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Marking My 'Lost Years' With Myalgic Encephalomyelitis

So here we are, Myalgic Encephalomyelitis Awareness Week 2022. I’ve been ill with ME for 6 years, 5 months, and 4 days. That’s 2,347 days of feeling poorly Every. Single. Day. That’s 2,437 days of waking up unrefreshed and aching from head to toe, of struggling to make it through the day, of watching the world moving fast around you but being unable to join in.

It can be hard to imagine something like that without actually living through it yourself. It is strange because in a way you get used to it as the days drag on, but at the same time, you never get used to it because you always have a feeling that something is not right in your body. Even though it gets harder and harder to remember what it felt like to be healthy with each day that passes, you can still feel that what is “normal” is not your body functioning properly.

I got sick when I was 24, and I am now in my early 30s. In some ways, I am grateful that I got to have my teenage years, go to university, and even have two years post-university, all before it became impossible for me to live a “normal” life for my age. However at the same time, I feel a lot of pain and sadness that most of my “living” in my 20s was taken from me, and now my 30s seem to be going that way too.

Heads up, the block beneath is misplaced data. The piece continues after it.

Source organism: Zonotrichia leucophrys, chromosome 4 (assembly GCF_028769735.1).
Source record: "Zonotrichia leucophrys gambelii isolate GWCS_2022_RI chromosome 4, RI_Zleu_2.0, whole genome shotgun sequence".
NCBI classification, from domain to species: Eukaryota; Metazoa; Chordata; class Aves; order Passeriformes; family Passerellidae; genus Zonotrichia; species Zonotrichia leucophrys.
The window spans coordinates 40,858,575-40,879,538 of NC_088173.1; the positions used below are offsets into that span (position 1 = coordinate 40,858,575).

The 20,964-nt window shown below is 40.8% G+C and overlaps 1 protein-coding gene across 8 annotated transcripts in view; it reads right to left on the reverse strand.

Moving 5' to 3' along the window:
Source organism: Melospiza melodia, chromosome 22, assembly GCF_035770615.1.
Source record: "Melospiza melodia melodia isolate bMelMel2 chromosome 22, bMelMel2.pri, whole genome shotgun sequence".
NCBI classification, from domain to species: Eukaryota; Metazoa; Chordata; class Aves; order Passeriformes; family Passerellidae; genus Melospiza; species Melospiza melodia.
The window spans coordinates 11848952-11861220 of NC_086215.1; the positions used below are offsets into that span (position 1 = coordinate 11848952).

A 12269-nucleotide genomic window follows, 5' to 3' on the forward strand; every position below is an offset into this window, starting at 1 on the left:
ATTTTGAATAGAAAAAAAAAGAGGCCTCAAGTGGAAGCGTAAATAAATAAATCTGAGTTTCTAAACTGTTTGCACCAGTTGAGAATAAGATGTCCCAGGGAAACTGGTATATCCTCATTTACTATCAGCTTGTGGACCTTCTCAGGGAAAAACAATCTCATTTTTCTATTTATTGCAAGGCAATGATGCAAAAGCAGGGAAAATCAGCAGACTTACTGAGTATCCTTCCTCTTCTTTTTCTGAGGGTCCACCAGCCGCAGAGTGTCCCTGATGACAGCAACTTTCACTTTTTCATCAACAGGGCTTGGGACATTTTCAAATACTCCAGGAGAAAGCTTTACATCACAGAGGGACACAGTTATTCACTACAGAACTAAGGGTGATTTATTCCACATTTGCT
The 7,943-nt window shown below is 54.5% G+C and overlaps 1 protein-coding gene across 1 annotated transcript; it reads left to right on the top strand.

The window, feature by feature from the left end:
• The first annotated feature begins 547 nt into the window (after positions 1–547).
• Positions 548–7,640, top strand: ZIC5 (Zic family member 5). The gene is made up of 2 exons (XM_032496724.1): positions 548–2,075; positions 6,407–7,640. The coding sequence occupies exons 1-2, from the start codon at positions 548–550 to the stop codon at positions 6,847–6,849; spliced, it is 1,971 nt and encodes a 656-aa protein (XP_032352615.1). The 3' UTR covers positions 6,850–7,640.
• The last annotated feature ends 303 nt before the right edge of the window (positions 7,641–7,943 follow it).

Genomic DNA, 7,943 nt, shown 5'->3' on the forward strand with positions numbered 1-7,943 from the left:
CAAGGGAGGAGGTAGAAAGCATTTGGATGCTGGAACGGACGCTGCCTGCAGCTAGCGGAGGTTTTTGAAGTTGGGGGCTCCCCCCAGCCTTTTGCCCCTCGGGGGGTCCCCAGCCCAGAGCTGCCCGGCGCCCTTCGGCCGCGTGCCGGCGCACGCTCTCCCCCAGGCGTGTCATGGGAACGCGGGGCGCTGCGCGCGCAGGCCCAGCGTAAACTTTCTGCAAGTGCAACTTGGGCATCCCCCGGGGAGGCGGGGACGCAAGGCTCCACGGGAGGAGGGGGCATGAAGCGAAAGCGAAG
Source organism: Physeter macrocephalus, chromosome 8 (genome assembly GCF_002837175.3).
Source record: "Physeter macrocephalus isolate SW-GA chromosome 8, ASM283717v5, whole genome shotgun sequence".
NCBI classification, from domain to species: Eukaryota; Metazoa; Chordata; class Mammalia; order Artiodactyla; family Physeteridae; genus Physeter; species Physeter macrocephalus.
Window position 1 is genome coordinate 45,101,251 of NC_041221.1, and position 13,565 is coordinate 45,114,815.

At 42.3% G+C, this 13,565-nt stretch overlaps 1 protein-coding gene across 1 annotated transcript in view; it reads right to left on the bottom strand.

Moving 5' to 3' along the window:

The way some people feel about the time of the pandemic, the way they view them as “lost” years while life was on hold, that has been what my life has felt like ever since I got sick, with the addition of being physically unwell the whole time.

I’ve been missing out on many milestones that my peers have experienced, and the older I get the worse it is. Most of my peers have been getting married, starting families, and that’s not even mentioning their career progress. All the while I feel a bit like my life has been halted at 24, wanting to be able to live my life like everyone else, but being trapped in a body that won’t let me.

In the stage I’m at now, I feel less of the acute pain and frustration I felt earlier on in my illness. I’ve even learned to enjoy life as much as I can, where I can, and that’s helped me to find more acceptance. I still desperately hope I will improve, and I often find myself planning all the things I will do once I am well enough. I now have a mental list that stretches to the horizon. I’ve always wanted to do and experience lots of things, and my illness hasn’t taken that from me. It has simply made the actualization of my ambitions much, much harder, sometimes impossible, and sometimes requiring some inventiveness or reshaping.

ME is a very real, physical illness that devastates lives, affects way too many people, and receives way too little funding. This ME awareness week I would encourage you to try to learn more about ME from good sources (I recommend the ME Association and my stories and other articles here on The Mighty) and also please consider donating to an ME charity if you are able.

Getty image by LumiNola.